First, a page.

P R E P A R E  N O W

Protect your weak links

Longevity and success on the golf course is dependent on your body holding up to the stress and strain of your swing and of getting around the course.  An old or recent injury of the back, neck, shoulders or knees are a few of the common areas that can interfere with a golfer’s enjoyment on the course. Reduce the stress and strain of your problem joint by improving the biomechanics of the area or by changing your golf swing.

Repetition is the mother of all skill

Our brain has the ability to learn patterns of movement and to deliver them consistently without our full attention.  If you are planning on making a change to your swing, this is the time to do it so that your brain will have the pattern established before you hit the course.

Endurance, endurance, endurance

The ability of a muscle to contract for long periods of time is a measure of the muscle’s endurance. Training the endurance of the muscles (using low weights and a high number of repetitions) reduces fatigue of the muscles while on the course.  Your back nine should be as superb as the front nine.

Power up

In physics, power is dependent on force (strength) and velocity (speed).  Increasing the strength of your muscles as well as the rate of movement allows you to create a more powerful shot.  Strength training is critical piece of improving your score.  Start strengthening safely and allow at least 6 weeks for the changes to occur.

Agility sharpens your reaction time

Although golf is not a high speed sport the need to adapt to a change in position and to coordinate movement of multiple areas concurrently leads us to agility training.   It reduces your risk of falls on the course, especially if trying to hit an awkward shot out of a bunker.

Relax the mind

Golf is one of the least tolerant sports of mental noise during the game.  Your brain’s ability to deliver the swing pattern it knows so well is hindered by distraction. While many factors influence your score, mental noise is one that you can manage.  Developing a routine prior to playing and also prior to stepping up to take your shot will train you to quiet your mind.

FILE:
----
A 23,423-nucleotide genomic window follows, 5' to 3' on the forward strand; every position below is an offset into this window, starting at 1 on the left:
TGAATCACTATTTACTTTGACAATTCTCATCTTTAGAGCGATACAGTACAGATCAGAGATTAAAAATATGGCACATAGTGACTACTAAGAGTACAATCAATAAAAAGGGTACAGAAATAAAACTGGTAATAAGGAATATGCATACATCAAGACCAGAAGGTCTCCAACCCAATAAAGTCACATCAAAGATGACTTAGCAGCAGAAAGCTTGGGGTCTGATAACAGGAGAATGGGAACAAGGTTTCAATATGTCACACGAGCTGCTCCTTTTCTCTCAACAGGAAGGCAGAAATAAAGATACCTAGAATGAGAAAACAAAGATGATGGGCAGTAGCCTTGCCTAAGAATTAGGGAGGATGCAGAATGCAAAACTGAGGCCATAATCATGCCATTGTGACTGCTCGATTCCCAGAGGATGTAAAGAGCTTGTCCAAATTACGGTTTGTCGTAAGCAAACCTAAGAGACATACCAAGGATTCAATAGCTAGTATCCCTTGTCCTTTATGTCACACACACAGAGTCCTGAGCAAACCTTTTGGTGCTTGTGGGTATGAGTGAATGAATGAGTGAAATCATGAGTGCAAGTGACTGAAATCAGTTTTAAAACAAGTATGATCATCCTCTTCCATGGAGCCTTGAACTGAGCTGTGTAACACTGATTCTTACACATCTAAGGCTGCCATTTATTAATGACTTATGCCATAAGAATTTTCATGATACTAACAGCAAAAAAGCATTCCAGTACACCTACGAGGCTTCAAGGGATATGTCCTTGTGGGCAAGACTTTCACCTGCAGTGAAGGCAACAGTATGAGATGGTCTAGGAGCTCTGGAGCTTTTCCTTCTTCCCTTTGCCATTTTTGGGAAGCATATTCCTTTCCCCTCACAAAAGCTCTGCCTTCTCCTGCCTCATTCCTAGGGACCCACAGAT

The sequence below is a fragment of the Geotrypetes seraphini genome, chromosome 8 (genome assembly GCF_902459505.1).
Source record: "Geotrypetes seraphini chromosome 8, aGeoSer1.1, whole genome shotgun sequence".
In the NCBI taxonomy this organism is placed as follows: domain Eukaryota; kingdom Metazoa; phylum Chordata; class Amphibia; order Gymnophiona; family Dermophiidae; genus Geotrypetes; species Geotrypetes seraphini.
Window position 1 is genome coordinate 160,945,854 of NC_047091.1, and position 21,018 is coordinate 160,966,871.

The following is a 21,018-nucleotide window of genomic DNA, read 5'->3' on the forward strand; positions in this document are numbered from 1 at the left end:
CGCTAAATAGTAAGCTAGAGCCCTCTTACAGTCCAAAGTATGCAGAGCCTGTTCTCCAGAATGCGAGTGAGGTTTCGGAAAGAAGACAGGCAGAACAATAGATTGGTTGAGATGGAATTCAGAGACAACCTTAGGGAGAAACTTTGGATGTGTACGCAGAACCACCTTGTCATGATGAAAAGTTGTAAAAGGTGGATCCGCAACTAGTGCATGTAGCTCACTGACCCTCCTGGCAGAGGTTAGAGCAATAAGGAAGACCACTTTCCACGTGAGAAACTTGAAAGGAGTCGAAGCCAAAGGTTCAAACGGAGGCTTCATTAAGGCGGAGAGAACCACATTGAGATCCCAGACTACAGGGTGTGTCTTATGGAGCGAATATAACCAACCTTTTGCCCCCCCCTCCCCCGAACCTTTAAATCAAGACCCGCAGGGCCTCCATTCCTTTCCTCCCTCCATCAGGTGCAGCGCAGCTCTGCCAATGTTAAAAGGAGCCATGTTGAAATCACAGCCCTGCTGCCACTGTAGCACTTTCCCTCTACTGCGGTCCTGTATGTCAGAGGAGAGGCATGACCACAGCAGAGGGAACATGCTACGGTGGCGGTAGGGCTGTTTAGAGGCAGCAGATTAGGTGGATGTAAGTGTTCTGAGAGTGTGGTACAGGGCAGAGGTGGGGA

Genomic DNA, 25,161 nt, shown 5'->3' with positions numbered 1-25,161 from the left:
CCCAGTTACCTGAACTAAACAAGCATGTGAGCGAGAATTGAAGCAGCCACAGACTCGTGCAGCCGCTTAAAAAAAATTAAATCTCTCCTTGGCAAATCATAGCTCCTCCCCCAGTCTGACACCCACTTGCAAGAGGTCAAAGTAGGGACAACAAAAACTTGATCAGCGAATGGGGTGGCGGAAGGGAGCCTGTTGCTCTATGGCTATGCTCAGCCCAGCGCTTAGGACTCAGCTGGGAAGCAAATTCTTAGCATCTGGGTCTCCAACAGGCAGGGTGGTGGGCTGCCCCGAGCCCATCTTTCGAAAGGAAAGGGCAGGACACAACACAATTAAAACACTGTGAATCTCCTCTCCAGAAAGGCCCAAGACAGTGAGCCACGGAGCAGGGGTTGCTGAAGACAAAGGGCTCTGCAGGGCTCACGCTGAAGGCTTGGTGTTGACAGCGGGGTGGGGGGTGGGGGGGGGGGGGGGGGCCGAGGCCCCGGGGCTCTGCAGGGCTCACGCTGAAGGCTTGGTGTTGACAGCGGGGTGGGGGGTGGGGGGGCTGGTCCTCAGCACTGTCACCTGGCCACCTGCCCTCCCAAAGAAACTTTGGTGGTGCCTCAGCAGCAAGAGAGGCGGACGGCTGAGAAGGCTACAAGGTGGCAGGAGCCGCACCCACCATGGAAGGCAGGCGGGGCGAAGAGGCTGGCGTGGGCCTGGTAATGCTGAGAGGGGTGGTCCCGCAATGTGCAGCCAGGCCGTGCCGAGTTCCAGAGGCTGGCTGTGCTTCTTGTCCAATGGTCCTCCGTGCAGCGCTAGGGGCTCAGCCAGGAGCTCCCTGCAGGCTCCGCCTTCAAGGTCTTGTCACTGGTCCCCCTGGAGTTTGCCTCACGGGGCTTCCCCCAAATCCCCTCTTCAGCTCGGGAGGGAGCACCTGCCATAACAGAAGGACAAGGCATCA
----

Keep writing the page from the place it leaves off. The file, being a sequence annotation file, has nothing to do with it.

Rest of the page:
Elasticity is critical, in more ways than one

Flexibility and elasticity are fundamental to optimizing performance and preventing injury. Your ability to move through range and return, without injury to the starting position, contributes to the energy of your swing and to the health of your tissues.

Nutritional intake influences your energy output

Your body needs fuel to support movement.  Given the length of time it can take to play a round you need to have a long-term and short-term nutritional support strategy in place.  All protein bars are not created equally, but some can be a great way to tie you over on the course.

Oxygenation, so simple and yet so forgotten

Most people will give some attention to their posture or walking pattern but give very little thought to their breathing pattern.  Breathing deeply is critical to the health of our tissues.  Breathe deeply numerous times a day (best to associate taking a deep breath with a particular place or activity as it may otherwise continue to be forgotten).

Water – so refreshing, so vital

Every cell, tissue, system and organ within our body is dependent on water in order to function optimally.  By the time you have symptoms of dehydration (dry mouth, headache, fatigue) your body is already compromised.  Remembering to hydrate and having access to water require some thought before heading onto the course.